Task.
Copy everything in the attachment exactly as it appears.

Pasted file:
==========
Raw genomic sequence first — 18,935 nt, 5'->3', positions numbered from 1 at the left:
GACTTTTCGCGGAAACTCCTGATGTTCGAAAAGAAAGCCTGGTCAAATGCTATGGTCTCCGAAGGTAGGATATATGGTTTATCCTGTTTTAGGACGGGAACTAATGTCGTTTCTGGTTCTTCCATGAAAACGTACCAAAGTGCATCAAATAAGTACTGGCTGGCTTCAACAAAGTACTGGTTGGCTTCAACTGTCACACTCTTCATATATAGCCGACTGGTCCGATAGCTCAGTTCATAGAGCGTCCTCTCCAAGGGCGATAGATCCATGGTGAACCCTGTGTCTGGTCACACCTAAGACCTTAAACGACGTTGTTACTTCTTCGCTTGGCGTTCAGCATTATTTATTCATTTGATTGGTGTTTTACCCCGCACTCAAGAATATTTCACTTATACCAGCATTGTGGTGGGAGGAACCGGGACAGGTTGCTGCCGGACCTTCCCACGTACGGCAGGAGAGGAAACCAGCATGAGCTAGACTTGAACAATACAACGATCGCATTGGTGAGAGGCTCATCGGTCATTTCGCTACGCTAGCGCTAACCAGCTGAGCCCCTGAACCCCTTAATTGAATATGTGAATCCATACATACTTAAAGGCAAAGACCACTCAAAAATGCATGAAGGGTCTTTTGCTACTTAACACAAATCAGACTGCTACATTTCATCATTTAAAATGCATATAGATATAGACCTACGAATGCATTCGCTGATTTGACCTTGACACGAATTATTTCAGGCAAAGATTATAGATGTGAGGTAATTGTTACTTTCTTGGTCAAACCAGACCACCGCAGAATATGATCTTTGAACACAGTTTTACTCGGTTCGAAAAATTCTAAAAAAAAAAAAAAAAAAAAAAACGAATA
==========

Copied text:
Raw genomic sequence first — 18,935 nt, 5'->3', positions numbered from 1 at the left:
GACTTTTCGCGGAAACTCCTGATGTTCGAAAAGAAAGCCTGGTCAAATGCTATGGTCTCCGAAGGTAGGATATATGGTTTATCCTGTTTTAGGACGGGAACTAATGTCGTTTCTGGTTCTTCCATGAAAACGTACCAAAGTGCATCAAATAAGTACTGGCTGGCTTCAACAAAGTACTGGTTGGCTTCAACTGTCACACTCTTCATATATAGCCGACTGGTCCGATAGCTCAGTTCATAGAGCGTCCTCTCCAAGGGCGATAGATCCATGGTGAACCCTGTGTCTGGTCACACCTAAGACCTTAAACGACGTTGTTACTTCTTCGCTTGGCGTTCAGCATTATTTATTCATTTGATTGGTGTTTTACCCCGCACTCAAGAATATTTCACTTATACCAGCATTGTGGTGGGAGGAACCGGGACAGGTTGCTGCCGGACCTTCCCACGTACGGCAGGAGAGGAAACCAGCATGAGCTAGACTTGAACAATACAACGATCGCATTGGTGAGAGGCTCATCGGTCATTTCGCTACGCTAGCGCTAACCAGCTGAGCCCCTGAACCCCTTAATTGAATATGTGAATCCATACATACTTAAAGGCAAAGACCACTCAAAAATGCATGAAGGGTCTTTTGCTACTTAACACAAATCAGACTGCTACATTTCATCATTTAAAATGCATATAGATATAGACCTACGAATGCATTCGCTGATTTGACCTTGACACGAATTATTTCAGGCAAAGATTATAGATGTGAGGTAATTGTTACTTTCTTGGTCAAACCAGACCACCGCAGAATATGATCTTTGAACACAGTTTTACTCGGTTCGAAAAATTCTAAAAAAAAAAAAAAAAAAAAAAACGAATA